Saying Goodbye to The Kitchen God

The day after Trump’s inauguration, I was in Tokyo doing some food ‘research’ on route back from my pop up dinner in Niseko. An American friend of mine Elizabeth, who had moved there a couple years back, invited me to join her and some others on a march at Hibiya Park, one of the 676 sister marches planned around the globe in alliance with the Women’s March on Washington. About 650 of us, mostly expats, traversed the city in a respectful, quiet and distinctly Japanese fashion, in a neat double file to the side of traffic on the road.  Later that night, I returned to my Airbnb in Shibuya and watched as Gloria Steinem declared that “God may…

Chinese Breakfast • Jing Theory Chinese Breakfast • Jing Theory From left: salted duck egg, pickled turnip with sesame, pickled green beans and chilies, thousand year old egg in sweet soya sauce Cake made of red dates Pickled onion bulbs Fried peppers with fermented black beans Fresh green dates
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Chinese Breakfast

One of the things I miss the most about home is breakfast.

I’m not talking about just any breakfast you can find in a diner, or even a roadside restaurant in China. This is the stuff you can only find at home, and every Chinese home has its own traditions.

There’s the Cantonese tradition of yum cha- or dim sum, in the North where wheat is abundant, theres steamed, stuffed buns and deep fried dough sticks, in Yunnan its bowls of rice noodles in soup, and in Sichuan there’s dumplings and noodles slathered in chili oil- yes, even at 7 in the morning.

My family always liked variety, some days its lao zao- a fermented glutinous rice wine with rice balls, dates, osthmanthus flower buds, some days its deep fried crullers with freshly made hot soybean milk. Most days its congee with plenty of savoury side dishes to go with it. There’s something about congee that is so immensely satisfying. Its hearty, you can put anything in it from beans to fish to pork, and its…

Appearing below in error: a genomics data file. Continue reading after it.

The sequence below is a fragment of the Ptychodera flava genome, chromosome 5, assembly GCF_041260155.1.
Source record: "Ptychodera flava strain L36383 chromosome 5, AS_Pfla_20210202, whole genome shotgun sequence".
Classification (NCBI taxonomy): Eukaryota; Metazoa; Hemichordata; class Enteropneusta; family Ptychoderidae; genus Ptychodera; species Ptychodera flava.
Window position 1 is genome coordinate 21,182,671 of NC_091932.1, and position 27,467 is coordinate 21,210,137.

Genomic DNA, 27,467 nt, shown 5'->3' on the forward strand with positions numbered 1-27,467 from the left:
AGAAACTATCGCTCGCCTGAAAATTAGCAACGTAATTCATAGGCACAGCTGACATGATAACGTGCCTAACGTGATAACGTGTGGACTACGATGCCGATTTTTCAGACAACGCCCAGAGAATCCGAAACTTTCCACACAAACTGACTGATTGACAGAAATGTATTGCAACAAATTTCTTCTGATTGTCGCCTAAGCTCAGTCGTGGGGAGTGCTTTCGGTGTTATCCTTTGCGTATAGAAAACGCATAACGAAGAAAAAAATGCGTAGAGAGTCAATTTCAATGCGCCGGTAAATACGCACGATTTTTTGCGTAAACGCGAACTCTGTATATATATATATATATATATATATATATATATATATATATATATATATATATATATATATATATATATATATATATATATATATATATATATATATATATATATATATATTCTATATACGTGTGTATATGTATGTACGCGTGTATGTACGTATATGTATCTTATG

Sichuan Cold Sesame Noodles • Jing Theory Sichuan Cold Sesame Noodles • Jing Theory Sichuan Cold Sesame Noodles • Jing Theory Sichuan Cold Sesame Noodles • Jing Theory Sichuan Cold Sesame Noodles • Jing Theory Sichuan Cold Sesame Noodles • Jing Theory
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Sichuan Cold Sesame Noodles

If you recall an earlier post of mine, some of the greatest noodles in the world are also the simplest. Served cold and dressed up with the right combination of chili, sesame and soy sauce, they can be mind meltingly good.

I made a weekend trip to Chengdu last month to visit my grandparents and mother who was in town. My mother loves to eat almost as much as me, and has sharp taste buds that can tell you instantly if a dish is missing a pinch of sugar or a dash of vinegar. Over the years I’ve found that my taste preferences have become more and more akin to hers, with newfound appreciation for things like salted duck eggs and pickled radishes on homemade congee for breakfast. I imagine she gets her tastes from her mother as well.

My mother was born in Chengdu but her parents migrated from Jiangsu province, a small city called Zhenjiang that is famous for fragrant black vinegar. Her own cooking has often been at the crossroads of sweet and mellow Huaiyang cuisine …

Jing | 05.09.11 at 12:25 PM |
Nonya Fried Chicken -  A recipe • Jing Theory
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Nonya Fried Chicken – A Recipe

You may have wondered why, since I moved to Singapore 9 months ago, there hasn’t been a single post on the wealth of food found on this island. On the topic of food in South East Asia, one of the first things that pop into mind is the varied and abundant hawker fare this country is known for.

Singapore is truly a food-obsessed nation. Multi-storey hawker centers with hundreds of small stalls dedicated to street food of every genre are scattered around the city. You could sample the best of SE Asian cuisine with just a handful of change in your pocket. Hawker stalls don’t even begin to graze the surface, there’s chili crab institutions, chicken rice joints, food courts upon food courts in air-conditioned luxury malls, new spanish tapas bars that open every week, heavy hitters from the likes of Boloud, Tetsuya, Batali…

I could go on.

But the reason why I haven’t written about it is simply because I haven’t eaten much that is worth exalting. Sure…

Jing | 29.08.11 at 04:03 AM |

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